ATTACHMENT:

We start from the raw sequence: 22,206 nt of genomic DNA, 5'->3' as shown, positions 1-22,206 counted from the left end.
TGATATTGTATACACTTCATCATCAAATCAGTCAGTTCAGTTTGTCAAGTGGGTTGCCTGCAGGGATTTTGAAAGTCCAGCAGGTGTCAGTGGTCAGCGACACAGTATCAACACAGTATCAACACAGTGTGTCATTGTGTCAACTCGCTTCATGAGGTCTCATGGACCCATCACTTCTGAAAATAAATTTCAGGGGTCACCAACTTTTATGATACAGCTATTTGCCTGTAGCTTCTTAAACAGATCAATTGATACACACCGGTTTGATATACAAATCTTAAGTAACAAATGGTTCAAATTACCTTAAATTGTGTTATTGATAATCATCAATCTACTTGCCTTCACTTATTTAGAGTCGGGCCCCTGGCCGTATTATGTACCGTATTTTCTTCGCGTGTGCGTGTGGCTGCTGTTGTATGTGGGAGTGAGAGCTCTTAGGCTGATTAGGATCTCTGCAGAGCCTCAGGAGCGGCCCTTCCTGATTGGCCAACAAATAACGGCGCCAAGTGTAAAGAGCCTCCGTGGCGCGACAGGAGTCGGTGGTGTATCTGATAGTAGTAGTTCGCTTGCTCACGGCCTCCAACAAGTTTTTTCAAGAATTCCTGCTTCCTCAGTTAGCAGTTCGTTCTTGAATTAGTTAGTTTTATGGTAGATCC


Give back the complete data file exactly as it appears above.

We start from the raw sequence: 22,206 nt of genomic DNA, 5'->3' as shown, positions 1-22,206 counted from the left end.
TGATATTGTATACACTTCATCATCAAATCAGTCAGTTCAGTTTGTCAAGTGGGTTGCCTGCAGGGATTTTGAAAGTCCAGCAGGTGTCAGTGGTCAGCGACACAGTATCAACACAGTATCAACACAGTGTGTCATTGTGTCAACTCGCTTCATGAGGTCTCATGGACCCATCACTTCTGAAAATAAATTTCAGGGGTCACCAACTTTTATGATACAGCTATTTGCCTGTAGCTTCTTAAACAGATCAATTGATACACACCGGTTTGATATACAAATCTTAAGTAACAAATGGTTCAAATTACCTTAAATTGTGTTATTGATAATCATCAATCTACTTGCCTTCACTTATTTAGAGTCGGGCCCCTGGCCGTATTATGTACCGTATTTTCTTCGCGTGTGCGTGTGGCTGCTGTTGTATGTGGGAGTGAGAGCTCTTAGGCTGATTAGGATCTCTGCAGAGCCTCAGGAGCGGCCCTTCCTGATTGGCCAACAAATAACGGCGCCAAGTGTAAAGAGCCTCCGTGGCGCGACAGGAGTCGGTGGTGTATCTGATAGTAGTAGTTCGCTTGCTCACGGCCTCCAACAAGTTTTTTCAAGAATTCCTGCTTCCTCAGTTAGCAGTTCGTTCTTGAATTAGTTAGTTTTATGGTAGATCC